In human terms, what happened in Colorado last week was tragic. In political terms, it was ironic. Colorado has been trending Republican. It was one of only three states that voted for Bill Clinton in 1992 and then switched to Bob Dole in 1996 (the others were Montana and Georgia). Now that Colorado has a Republican Governor and a Republican state legislature for the first time in 12 years, the National Rifle Association has decided to showcase its clout in Colorado. Starting with its convention in Denver this week.
Prodded by the NRA's 60,000 Colorado members, the legislature was ready to pass new gun laws. One law would have made it easier for citizens to carry concealed weapons. Another would have wiped out local gun regulations, including Denver's highly restrictive laws that banned the display of assault weapons at the NRA convention. Republican Gov. Bill Owens was expected to sign those new laws. ''The American Constitution does give people a right to keep and bear arms,'' Owens has said. The NRA expected to come to Denver in triumph. Especially after suffering a bitter defeat on April 6 in Missouri, where voters narrowly defeated an association-backed ballot proposition that would have lifted that state's ban on concealed weapons.
Then came Littleton, and everything changed. After such a bloody event, gun control always gets thrust onto the public agenda, and it's happening now. Last week's Gallup Poll asked Americans where they place the blame for tragedies such as the one in Colorado. More than any other single factor, people blame te easy availability of guns (60 percent). Next come parental shortcomings (51 percent) and popular entertainment--''TV, movies, and music'' (49 percent). Guns, family, culture: There's the agenda. With guns at the top.
The debate has begun to take on a predictable quality. Liberals blame the guns. Conservatives blame the culture. ''It's not a gun control problem. It's a culture control problem,'' argued Rep. Bob Barr, R-Ga., an NRA board member.
You know how President Clinton likes to steal issues from Republicans? So does his wife. Speaking at a teachers conference in New York, Hillary Rodham Clinton (who might or not run for that state's open Senate seat) blamed guns first: ''Why on earth would we permit any young person access to the firearms those two young men brought into that school?'' Then she blamed the culture, in remarks that echoed Bob Dole's 1996 anti-Hollywood campaign: ''We can no longer shut our eyes to the impact the media is having on all our children, and the potentially violent impact it is having on some of them.''
So what is to be done? The truth is, it's hard to do much without violating someone's rights. Pass gun control laws, and people will complain you're violating their gun rights. Pass laws to regulate the culture, and people will cry censorship. Pass laws to promote family values, and people will complain you're trying to tell parents how to raise their kids.
An overwhelming majority of Americans--nearly 80 percent--reject the view that Littleton was an isolated event. They believe it means that something is seriously wrong in the country. But the public is divided over whether government and society can do anything to prevent such tragedies. Something's deeply wrong, and Americans doubt they can do anything about it. Hence, the frustration. And the anger.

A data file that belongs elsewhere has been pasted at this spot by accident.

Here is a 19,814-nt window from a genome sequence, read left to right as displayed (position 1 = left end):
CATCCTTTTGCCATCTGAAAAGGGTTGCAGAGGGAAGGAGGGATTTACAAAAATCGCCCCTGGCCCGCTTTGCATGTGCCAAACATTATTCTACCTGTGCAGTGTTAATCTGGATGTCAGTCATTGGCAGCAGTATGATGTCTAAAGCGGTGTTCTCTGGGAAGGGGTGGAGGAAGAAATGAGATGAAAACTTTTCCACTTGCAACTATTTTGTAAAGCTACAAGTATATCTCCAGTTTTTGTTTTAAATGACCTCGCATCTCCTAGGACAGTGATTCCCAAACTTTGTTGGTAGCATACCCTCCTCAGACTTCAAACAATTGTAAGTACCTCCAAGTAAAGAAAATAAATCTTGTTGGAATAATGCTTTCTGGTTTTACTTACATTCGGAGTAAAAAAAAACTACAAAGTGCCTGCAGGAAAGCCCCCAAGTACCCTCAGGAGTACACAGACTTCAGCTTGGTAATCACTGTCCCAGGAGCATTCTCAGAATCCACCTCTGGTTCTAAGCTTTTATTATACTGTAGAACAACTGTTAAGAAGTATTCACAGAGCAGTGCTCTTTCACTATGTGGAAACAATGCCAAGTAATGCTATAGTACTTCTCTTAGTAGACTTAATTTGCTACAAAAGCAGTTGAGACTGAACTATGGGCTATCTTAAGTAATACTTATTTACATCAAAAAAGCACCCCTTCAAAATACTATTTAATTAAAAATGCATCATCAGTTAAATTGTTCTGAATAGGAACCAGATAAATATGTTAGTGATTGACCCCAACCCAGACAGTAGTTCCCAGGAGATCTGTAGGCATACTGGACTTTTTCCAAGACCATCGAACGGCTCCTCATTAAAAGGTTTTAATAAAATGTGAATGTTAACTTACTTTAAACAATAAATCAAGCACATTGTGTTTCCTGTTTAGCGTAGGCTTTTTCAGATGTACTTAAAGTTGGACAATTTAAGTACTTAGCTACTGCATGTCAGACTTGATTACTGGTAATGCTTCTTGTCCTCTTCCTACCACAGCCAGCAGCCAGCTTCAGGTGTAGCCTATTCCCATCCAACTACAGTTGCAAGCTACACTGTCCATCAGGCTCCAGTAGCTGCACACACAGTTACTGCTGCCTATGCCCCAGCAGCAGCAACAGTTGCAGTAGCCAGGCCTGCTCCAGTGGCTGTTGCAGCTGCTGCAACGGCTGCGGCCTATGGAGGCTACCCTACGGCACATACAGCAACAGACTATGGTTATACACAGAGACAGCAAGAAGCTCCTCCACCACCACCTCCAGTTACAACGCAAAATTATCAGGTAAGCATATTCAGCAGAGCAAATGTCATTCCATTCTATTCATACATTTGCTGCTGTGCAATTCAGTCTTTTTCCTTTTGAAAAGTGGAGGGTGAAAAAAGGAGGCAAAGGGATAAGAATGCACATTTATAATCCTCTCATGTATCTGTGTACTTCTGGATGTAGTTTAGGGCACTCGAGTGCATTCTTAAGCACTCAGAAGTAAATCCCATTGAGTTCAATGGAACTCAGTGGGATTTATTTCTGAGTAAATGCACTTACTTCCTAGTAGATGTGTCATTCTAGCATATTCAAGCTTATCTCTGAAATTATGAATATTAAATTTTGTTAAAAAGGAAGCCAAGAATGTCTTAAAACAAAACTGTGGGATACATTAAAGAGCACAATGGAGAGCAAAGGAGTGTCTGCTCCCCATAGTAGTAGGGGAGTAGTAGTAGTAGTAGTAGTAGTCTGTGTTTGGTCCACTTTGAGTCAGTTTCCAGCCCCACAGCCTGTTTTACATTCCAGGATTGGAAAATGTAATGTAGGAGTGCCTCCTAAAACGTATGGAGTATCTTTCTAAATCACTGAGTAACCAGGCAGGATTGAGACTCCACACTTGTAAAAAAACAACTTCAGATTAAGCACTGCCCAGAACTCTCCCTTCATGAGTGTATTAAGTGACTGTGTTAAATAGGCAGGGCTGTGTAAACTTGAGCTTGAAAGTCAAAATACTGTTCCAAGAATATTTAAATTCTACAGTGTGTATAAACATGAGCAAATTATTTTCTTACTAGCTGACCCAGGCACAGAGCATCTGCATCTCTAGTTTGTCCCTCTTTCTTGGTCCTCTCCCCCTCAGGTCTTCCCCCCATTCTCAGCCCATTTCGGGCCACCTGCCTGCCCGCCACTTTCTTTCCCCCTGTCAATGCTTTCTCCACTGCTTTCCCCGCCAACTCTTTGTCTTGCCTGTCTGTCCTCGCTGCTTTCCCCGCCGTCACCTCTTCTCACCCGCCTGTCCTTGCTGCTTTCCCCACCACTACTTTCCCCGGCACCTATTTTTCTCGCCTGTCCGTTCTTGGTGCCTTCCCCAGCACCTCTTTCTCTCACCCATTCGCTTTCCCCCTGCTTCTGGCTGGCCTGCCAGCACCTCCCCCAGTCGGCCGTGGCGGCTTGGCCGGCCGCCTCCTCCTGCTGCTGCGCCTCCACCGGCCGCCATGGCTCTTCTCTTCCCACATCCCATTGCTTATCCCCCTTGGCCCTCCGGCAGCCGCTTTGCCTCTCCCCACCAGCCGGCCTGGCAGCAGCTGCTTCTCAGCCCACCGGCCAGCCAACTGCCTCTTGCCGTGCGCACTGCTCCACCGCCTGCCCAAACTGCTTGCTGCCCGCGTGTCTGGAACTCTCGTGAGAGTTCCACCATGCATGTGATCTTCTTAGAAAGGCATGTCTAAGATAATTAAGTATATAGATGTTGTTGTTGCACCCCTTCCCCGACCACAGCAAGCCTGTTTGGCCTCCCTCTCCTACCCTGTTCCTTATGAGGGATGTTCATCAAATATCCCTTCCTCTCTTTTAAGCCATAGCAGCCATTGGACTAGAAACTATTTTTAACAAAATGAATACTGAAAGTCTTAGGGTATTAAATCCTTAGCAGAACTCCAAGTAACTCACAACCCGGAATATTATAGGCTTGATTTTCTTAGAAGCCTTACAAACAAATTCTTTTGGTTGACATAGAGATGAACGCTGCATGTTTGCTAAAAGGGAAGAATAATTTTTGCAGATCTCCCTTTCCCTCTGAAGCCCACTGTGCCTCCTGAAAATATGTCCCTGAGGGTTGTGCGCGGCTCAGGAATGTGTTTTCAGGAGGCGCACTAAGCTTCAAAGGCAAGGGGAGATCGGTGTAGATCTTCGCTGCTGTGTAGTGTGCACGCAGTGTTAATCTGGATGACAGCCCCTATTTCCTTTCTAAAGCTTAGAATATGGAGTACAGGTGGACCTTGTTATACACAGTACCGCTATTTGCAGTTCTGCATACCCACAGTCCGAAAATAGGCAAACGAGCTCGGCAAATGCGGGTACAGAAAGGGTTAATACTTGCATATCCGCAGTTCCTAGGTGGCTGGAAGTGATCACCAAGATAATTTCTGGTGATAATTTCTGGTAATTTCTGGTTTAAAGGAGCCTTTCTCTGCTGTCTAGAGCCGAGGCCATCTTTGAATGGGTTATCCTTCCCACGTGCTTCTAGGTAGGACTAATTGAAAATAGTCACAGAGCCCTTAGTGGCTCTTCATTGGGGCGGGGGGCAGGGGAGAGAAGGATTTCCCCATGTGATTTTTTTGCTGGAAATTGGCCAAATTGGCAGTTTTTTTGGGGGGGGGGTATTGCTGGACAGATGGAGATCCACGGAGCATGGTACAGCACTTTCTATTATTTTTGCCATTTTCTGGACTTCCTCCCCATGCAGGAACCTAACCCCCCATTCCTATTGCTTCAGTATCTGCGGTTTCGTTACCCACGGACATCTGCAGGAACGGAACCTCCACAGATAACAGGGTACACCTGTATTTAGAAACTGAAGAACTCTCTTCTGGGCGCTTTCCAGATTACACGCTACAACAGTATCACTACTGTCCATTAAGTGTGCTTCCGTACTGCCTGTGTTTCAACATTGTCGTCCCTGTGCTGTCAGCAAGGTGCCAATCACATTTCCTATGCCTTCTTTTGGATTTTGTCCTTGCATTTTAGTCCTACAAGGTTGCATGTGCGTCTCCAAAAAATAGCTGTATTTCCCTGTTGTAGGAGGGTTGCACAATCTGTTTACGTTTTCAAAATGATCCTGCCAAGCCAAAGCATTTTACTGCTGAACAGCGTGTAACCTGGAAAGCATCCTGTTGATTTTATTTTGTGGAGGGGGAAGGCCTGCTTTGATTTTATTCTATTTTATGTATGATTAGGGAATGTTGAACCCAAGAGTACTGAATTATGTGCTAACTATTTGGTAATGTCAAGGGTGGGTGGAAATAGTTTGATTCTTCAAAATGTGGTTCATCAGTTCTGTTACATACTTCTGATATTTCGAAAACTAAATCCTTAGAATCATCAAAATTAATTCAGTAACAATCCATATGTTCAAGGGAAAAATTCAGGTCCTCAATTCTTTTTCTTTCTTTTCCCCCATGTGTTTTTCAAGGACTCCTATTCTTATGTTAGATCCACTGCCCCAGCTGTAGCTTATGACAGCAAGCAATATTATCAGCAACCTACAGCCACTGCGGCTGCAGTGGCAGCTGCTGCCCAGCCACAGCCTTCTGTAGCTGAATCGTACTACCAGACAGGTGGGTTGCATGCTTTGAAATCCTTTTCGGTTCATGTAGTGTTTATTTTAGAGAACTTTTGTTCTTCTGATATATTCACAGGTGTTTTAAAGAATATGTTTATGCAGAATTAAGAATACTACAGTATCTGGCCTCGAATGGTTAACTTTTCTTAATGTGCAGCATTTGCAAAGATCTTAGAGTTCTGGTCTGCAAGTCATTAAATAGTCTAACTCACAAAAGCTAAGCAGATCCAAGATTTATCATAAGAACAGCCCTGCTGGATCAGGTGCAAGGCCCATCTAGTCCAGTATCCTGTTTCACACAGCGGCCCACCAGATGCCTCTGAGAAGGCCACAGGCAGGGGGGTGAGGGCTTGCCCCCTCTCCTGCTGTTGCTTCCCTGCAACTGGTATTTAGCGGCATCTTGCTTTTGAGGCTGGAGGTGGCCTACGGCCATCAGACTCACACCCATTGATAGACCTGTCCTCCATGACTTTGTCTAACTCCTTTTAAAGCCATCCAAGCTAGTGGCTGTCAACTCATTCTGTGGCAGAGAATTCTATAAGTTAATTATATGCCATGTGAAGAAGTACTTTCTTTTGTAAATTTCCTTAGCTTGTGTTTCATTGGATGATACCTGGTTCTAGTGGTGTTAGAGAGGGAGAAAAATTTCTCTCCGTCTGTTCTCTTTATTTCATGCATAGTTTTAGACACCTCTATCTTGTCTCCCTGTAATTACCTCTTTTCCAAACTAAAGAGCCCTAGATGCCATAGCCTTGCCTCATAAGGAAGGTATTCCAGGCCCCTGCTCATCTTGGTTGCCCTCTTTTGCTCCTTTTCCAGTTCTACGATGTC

In Colorado, community leaders are taking out their anger on the gun culture and its foremost advocate, the NRA. Gun-rights advocates argued that the Littleton tragedy was caused more by bombs than by guns. Gun control supporters, like Sen. Dianne Feinstein, D-Calif., answered right back: ''If high-powered weapons with big clips weren't available, at the very least they would have killed fewer people.''
Gov. Owens blamed ''the day in and day out demeaning of human life that we see in this country, where euthanasia is excused, where infanticide is excused, where violence is glorified.'' Gun control supporters, like Vice President Al Gore, responded: ''In times past, it was not uncommon for kids who fell into anger and got on the wrong path to break windows with bricks or get into fistfights. But now, with the availability of these semiautomatic weapons and pipe bombs, the consequences are truly horrific.''
The legislators who sponsored Colorado's new gun laws quickly got the message and pulled their bills. ''We could not rationally deal with this bill this year and come up with good policy,'' one sponsor said. The NRA got the message, too. After initially blaming the parents and the school, association President Charlton Heston wrote to his members that the organization would ''modify our schedule to show our profound sympathy and respect for the families and communities.'' The convention was scaled back to one day.
But it's only a tactical retreat. In the end, the gun lobby is likely to have the last word. That's because, as many politicians have learned, public anger over gun violence is usually not sustained for very long. By election time, the only people who vote the issue are gun owners. They remember every vote for gun control as an infringement on their rights. As one gun-rights advocate said last week--insensitively, but not incorrectly--anti-gun groups ''make their headway only when there are fresh victims'' of gun violence. Like now.